AFTER spray-painting Cambridgeshire county council headquarters during an environmental protest last December, Extinction Rebellion protester Angela Ditchfield was found not guilty of criminal damage.
She successfully argued that she had a legal excuse to commit vandalism as she believed there was an immediate threat to her home from climate disaster.
Given that the offence took place nearly a year ago, it should be obvious that the threat was not ‘immediate’, and in spite of the hysterical claims of Extinction Rebellion and their supporters, ‘climate catastrophe’ has still not struck. Nonetheless, in delivering their verdict, Cambridge magistrates told Ms Ditchfield: ‘We find that you have a very strong and honestly held belief that we are facing a climate emergency; that you acted on the spur of the moment to protect land and homes under threat from climate change, believing that immediate protection was necessary, and the action could be said to have been taken to protect property, and that you believed the action chosen was reasonable in all circumstances.’
Fortunately, the ruling cannot set a precedent because it was made in a magistrates’ court, but it could be used as a defence by other members of the protest group.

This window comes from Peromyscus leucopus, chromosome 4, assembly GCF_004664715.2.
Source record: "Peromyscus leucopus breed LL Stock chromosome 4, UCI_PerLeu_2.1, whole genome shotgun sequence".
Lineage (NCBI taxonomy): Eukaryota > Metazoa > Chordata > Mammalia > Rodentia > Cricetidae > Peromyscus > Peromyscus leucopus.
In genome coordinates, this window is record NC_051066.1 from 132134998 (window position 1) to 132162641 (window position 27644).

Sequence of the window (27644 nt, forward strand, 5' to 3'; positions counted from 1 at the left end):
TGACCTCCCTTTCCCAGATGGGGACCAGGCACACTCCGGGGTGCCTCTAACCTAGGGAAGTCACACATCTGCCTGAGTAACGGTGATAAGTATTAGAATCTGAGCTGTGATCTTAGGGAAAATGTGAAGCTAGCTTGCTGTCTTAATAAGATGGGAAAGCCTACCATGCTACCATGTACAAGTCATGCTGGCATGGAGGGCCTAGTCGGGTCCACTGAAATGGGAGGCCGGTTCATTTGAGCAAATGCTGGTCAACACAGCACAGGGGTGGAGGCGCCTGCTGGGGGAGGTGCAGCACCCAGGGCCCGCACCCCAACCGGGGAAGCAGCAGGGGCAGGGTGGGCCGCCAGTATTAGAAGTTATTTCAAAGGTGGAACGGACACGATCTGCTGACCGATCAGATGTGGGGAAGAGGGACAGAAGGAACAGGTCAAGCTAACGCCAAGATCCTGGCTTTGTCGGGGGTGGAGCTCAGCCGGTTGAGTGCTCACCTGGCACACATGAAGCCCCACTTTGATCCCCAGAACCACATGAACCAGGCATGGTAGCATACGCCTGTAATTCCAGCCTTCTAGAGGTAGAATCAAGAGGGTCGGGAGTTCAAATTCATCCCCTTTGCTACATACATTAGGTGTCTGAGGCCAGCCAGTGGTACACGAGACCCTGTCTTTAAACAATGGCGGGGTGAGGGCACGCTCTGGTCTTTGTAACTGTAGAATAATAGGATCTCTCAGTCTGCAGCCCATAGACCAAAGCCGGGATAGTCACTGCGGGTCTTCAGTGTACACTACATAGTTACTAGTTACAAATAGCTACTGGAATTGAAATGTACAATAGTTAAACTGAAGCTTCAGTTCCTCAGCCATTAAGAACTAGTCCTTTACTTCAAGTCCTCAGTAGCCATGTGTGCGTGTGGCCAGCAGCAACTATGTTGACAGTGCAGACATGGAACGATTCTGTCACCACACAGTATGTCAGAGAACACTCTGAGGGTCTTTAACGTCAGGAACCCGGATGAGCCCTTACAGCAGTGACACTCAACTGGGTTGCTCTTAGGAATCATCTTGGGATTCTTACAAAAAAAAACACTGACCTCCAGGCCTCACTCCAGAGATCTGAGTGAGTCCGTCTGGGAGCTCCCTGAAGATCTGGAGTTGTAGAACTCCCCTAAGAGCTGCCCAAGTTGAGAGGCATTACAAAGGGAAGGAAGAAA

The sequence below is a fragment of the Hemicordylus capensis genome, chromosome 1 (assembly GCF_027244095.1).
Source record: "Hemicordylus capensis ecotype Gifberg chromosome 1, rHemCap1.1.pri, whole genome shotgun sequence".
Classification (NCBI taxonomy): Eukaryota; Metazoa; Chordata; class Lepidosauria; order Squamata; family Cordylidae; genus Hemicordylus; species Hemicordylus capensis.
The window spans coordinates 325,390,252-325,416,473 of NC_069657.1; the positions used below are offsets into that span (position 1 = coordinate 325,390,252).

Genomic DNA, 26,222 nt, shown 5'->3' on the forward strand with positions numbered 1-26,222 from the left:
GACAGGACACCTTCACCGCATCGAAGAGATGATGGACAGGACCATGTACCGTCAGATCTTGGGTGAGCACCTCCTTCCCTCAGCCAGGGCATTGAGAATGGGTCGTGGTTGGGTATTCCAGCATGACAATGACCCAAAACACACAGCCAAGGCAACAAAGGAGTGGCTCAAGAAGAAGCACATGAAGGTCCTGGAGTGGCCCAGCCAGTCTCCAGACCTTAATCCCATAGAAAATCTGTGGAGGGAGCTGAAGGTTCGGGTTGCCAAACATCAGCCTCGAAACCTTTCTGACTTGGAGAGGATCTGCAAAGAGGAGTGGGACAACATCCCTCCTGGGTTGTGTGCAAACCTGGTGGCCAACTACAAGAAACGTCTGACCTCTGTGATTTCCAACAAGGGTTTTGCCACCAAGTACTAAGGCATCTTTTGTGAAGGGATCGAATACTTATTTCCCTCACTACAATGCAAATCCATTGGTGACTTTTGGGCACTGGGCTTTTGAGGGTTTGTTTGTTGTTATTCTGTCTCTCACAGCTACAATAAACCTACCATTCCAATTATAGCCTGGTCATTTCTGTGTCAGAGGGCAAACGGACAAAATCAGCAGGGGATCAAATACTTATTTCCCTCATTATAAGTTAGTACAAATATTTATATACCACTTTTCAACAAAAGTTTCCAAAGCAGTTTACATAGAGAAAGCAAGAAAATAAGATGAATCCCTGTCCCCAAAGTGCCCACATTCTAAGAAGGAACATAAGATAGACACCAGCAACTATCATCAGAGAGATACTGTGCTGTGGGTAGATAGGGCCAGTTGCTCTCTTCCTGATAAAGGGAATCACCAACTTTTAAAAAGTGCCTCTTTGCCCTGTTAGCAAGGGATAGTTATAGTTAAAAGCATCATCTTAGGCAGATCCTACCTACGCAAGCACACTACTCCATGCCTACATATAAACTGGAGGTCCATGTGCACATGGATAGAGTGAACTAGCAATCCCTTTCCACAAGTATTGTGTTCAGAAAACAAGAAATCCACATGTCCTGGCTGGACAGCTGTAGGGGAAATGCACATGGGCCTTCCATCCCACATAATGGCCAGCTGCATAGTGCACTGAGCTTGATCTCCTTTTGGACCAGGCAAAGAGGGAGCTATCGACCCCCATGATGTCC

Not many people carry cans of spray paint in the normal course of their lives, and it seems a strange explanation for damaging property that the accused was actually trying to protect property. The defence used by Ms Ditchfield was meant for situations in which, for example, an individual breaks a window or door to get into a burning building.
It would have been far more applicable to pro-life vigils, where human lives are actually under immediate threat – not from fire, but from deliberate killing. And yet while Public Spaces Protection Orders have been introduced to outlaw vigils outside some abortion clinics, and campaigners have called for their introduction countrywide, Extinction Rebellion campaigners have brought parts of London to a standstill. Nearly all of the 1,100 arrested have received conditional discharges.
The pro-life vigils have caused no damage, and no evidence whatever has been offered to support allegations of harassment of women or of clinic staff, but as reported yesterday in TCW, a disabled pro-lifer, Christian Hacker, was arrested for peacefully praying outside Ealing Marie Stopes clinic and charged with breaking the terms of the PSPO – which forbids prayer and counselling – and the prosecution collapsed only on a technicality.
This was the first time that a prosecution was brought against someone praying, and the Cambridge magistrates’ emotive words could have applied to Mr Hacker; however, unlike the XR protesters, he was thrown into the back of a police van like a sack of potatoes because he cannot walk. Now it seems that while praying is illegal, vandalism is not, providing the aim is to ‘save the planet’. Not only is the law an ass, it is making asses out of us all; we can only hope that with these blatant double standards displayed before us, our eyes will be opened by experience.